Mr. Kerry, Mr. Rumsfeld, Mr. Lockhart, how about a little sensitivity for the Iraqis?

Posted by: Arjun at September 24, 2004 10:44 PM | Permalink to this comment Permalink


1: We're still hunting, and killing, the bad guys in Fallujah. The President and his generals don't want to have to kill 20,000+ people in order to pacify Fallujah. I disagree, but then, I'm not a nice guy.

However, what Greg is complaining about is Rummy telling the people of Fallujah that, while we won't slaughter all of them, we WILL be perfectly happy to sit back and watch the Kurds and Shiites vote, while the Sunnis don't get to because they're still allowing the terrorists to fight.

IOW, this IS a kick to the teeth.

2: I've read that one of the ways Algeria won its guerilla war was to LET their opponents have "safe areas". After they got USED to having the "safe areas", and concentrated there, THEN the government went in.

So let them play in Fallujah. Let them think they are mostly safe. Let them think they are "beating" the US. (Oh, and let them piss off the residents of Fallujah by cutting them off from the benefits we're bringing to the rest of the country.)

We CAN go in whenever we want. So why insist we go in on their schedule, instead of our own?

Posted by: Greg D at September 25, 2004 01:33 AM | Permalink to this comment Permalink

Fair Go!
Every day Rummy has to answer these questions from dumb arsed reporters who should know the answer for themselves anyway.
So you suggest the long winded meticulous approach every time.
Give the guy a break.

Posted by: MOik at September 25, 2004 08:22 AM | Permalink to this comment Permalink

Mr. McCain would be ideal as Secretary of Defense (or as U.S. President) but if he's not interested, then how about Senate Armed Services Committee Chairman Senator Warner for Secretary of Defense? He is a veteran of both WWII and the Korean War, a former Undersecretary of the Navy, and a Republican U.S. Senator with proven integrity, including a willingness to put country over party.

Posted by: Arjun at September 25, 2004 06:37 PM | Permalink to this comment Permalink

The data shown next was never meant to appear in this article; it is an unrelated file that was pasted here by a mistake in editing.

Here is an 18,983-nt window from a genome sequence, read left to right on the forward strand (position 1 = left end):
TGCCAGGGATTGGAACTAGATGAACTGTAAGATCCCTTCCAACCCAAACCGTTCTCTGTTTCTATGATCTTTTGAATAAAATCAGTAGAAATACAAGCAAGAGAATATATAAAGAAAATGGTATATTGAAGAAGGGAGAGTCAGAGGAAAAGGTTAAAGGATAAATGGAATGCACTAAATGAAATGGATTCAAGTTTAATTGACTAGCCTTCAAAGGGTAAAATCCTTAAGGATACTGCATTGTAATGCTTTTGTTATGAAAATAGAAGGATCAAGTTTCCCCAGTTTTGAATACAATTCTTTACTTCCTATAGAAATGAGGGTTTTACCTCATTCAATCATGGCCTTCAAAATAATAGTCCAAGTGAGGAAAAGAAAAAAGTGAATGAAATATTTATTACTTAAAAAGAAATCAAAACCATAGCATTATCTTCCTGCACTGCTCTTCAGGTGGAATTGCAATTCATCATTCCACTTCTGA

"Calling John McCain... "

It's funny about these "maverick" politicians, especially if they're Republican. We imagine that they are admirably straight-talking, plain-spoken folks -- unlike the crafty "pols" that annoy us so.

But in the case of John McCain, American Republicans got a good look during the 2000 primary. As it turned out there really wasn't very much there there. In fact, it wasn't clear poor John was playing with a full deck, politically speaking.

But mavericks have a way of picking their spots carefully, and anyway 2000 was a billion years ago. So now he's BAAACK!

Posted by: George at September 25, 2004 08:15 PM | Permalink to this comment Permalink

"I've read that one of the ways Algeria won its guerilla war was to LET their opponents have "safe areas". After they got USED to having the "safe areas", and concentrated there, THEN the government went in."

What? Algeria has won its guerilla war?

Posted by: J Thomas at September 26, 2004 02:28 AM | Permalink to this comment Permalink

Yeah, J. Thomas, they have won their guerrilla war. As much as need be.

What, do you require some summit of surrender? They are unquestionably in control of their country and are dealing with their fundamentalists.

People can continue to refuse the fair consideration of context at all costs but that won't change the facts on the ground. Algeria is the model for what we can expect in Iraq . . . maybe a bit better, maybe a bit worse. Contrasted with Saddam, I consider that eventuality a success nevertheless.

Posted by: RattlerGator at September 26, 2004 05:06 PM | Permalink to this comment Permalink

Beldar has a slightly different take that might interest readers of this blog.

Posted by: Birkel at September 27, 2004 07:25 AM | Permalink to this comment Permalink

Myself, I think McCain should be impeached for his offenses against the First Amendment.

I certainly don't want to see anyone in high office who can't understand the phrase "Congress shall make no law...".

I know, the Supreme Court upheld. Then again, history has shown that their decision is not always the divine mandate and unvarying truth that some would have it be. Justices should learn to read, too.

Posted by: Parker at September 27, 2004 08:26 PM | Permalink to this comment Permalink

You're confusing Rumsfeld's style with the substance of his answer. His style and substance are both generally admired on this side of the pond. Here, his style is seen to provide helpful distillations of the questions he is being asked. Heaven knows he's had more than his fair share of questions (and setups) thrown at him.

Posted by: -Ed. at September 29, 2004 12:49 PM | Permalink to this comment Permalink

Rattlegator, let's give it a cople more years and then decide whether one faction in algeria has won.

Posted by: J Thomas at September 30, 2004 07:40 AM | Permalink to this comment Permalink